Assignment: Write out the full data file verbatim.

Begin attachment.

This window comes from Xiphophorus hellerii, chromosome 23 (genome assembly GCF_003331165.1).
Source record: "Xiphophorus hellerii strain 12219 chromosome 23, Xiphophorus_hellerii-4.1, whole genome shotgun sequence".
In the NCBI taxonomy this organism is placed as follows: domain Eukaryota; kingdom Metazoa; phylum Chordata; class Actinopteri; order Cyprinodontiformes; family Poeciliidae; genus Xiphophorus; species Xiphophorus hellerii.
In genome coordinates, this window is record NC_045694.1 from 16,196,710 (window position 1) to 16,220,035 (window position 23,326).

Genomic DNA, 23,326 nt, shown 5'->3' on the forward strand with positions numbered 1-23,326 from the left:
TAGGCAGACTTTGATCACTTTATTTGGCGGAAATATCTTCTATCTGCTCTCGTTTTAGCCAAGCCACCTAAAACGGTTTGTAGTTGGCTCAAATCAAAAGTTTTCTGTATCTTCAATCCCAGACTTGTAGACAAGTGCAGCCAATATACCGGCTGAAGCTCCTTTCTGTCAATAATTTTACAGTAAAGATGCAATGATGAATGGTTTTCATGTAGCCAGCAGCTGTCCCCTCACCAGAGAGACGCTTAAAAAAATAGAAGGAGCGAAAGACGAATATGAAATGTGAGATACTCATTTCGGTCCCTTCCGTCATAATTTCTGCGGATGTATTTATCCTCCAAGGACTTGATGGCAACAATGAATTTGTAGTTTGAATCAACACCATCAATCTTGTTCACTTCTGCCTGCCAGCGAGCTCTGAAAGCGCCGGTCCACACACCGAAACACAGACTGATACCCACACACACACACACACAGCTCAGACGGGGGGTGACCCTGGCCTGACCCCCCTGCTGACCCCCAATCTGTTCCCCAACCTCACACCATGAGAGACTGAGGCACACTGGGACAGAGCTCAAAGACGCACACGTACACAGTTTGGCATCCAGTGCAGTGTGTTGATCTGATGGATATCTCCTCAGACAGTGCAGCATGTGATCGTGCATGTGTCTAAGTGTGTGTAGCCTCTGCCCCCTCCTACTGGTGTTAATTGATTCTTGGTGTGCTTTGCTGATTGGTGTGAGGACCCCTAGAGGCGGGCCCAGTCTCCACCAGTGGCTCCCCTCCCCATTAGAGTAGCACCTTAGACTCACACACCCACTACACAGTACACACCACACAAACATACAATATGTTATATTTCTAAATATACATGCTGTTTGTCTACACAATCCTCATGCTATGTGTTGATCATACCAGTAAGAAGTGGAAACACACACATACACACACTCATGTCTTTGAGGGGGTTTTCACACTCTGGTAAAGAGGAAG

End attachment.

This window comes from Xiphophorus hellerii, chromosome 23 (genome assembly GCF_003331165.1).
Source record: "Xiphophorus hellerii strain 12219 chromosome 23, Xiphophorus_hellerii-4.1, whole genome shotgun sequence".
In the NCBI taxonomy this organism is placed as follows: domain Eukaryota; kingdom Metazoa; phylum Chordata; class Actinopteri; order Cyprinodontiformes; family Poeciliidae; genus Xiphophorus; species Xiphophorus hellerii.
In genome coordinates, this window is record NC_045694.1 from 16,196,710 (window position 1) to 16,220,035 (window position 23,326).

Genomic DNA, 23,326 nt, shown 5'->3' on the forward strand with positions numbered 1-23,326 from the left:
TAGGCAGACTTTGATCACTTTATTTGGCGGAAATATCTTCTATCTGCTCTCGTTTTAGCCAAGCCACCTAAAACGGTTTGTAGTTGGCTCAAATCAAAAGTTTTCTGTATCTTCAATCCCAGACTTGTAGACAAGTGCAGCCAATATACCGGCTGAAGCTCCTTTCTGTCAATAATTTTACAGTAAAGATGCAATGATGAATGGTTTTCATGTAGCCAGCAGCTGTCCCCTCACCAGAGAGACGCTTAAAAAAATAGAAGGAGCGAAAGACGAATATGAAATGTGAGATACTCATTTCGGTCCCTTCCGTCATAATTTCTGCGGATGTATTTATCCTCCAAGGACTTGATGGCAACAATGAATTTGTAGTTTGAATCAACACCATCAATCTTGTTCACTTCTGCCTGCCAGCGAGCTCTGAAAGCGCCGGTCCACACACCGAAACACAGACTGATACCCACACACACACACACACAGCTCAGACGGGGGGTGACCCTGGCCTGACCCCCCTGCTGACCCCCAATCTGTTCCCCAACCTCACACCATGAGAGACTGAGGCACACTGGGACAGAGCTCAAAGACGCACACGTACACAGTTTGGCATCCAGTGCAGTGTGTTGATCTGATGGATATCTCCTCAGACAGTGCAGCATGTGATCGTGCATGTGTCTAAGTGTGTGTAGCCTCTGCCCCCTCCTACTGGTGTTAATTGATTCTTGGTGTGCTTTGCTGATTGGTGTGAGGACCCCTAGAGGCGGGCCCAGTCTCCACCAGTGGCTCCCCTCCCCATTAGAGTAGCACCTTAGACTCACACACCCACTACACAGTACACACCACACAAACATACAATATGTTATATTTCTAAATATACATGCTGTTTGTCTACACAATCCTCATGCTATGTGTTGATCATACCAGTAAGAAGTGGAAACACACACATACACACACTCATGTCTTTGAGGGGGTTTTCACACTCTGGTAAAGAGGAAG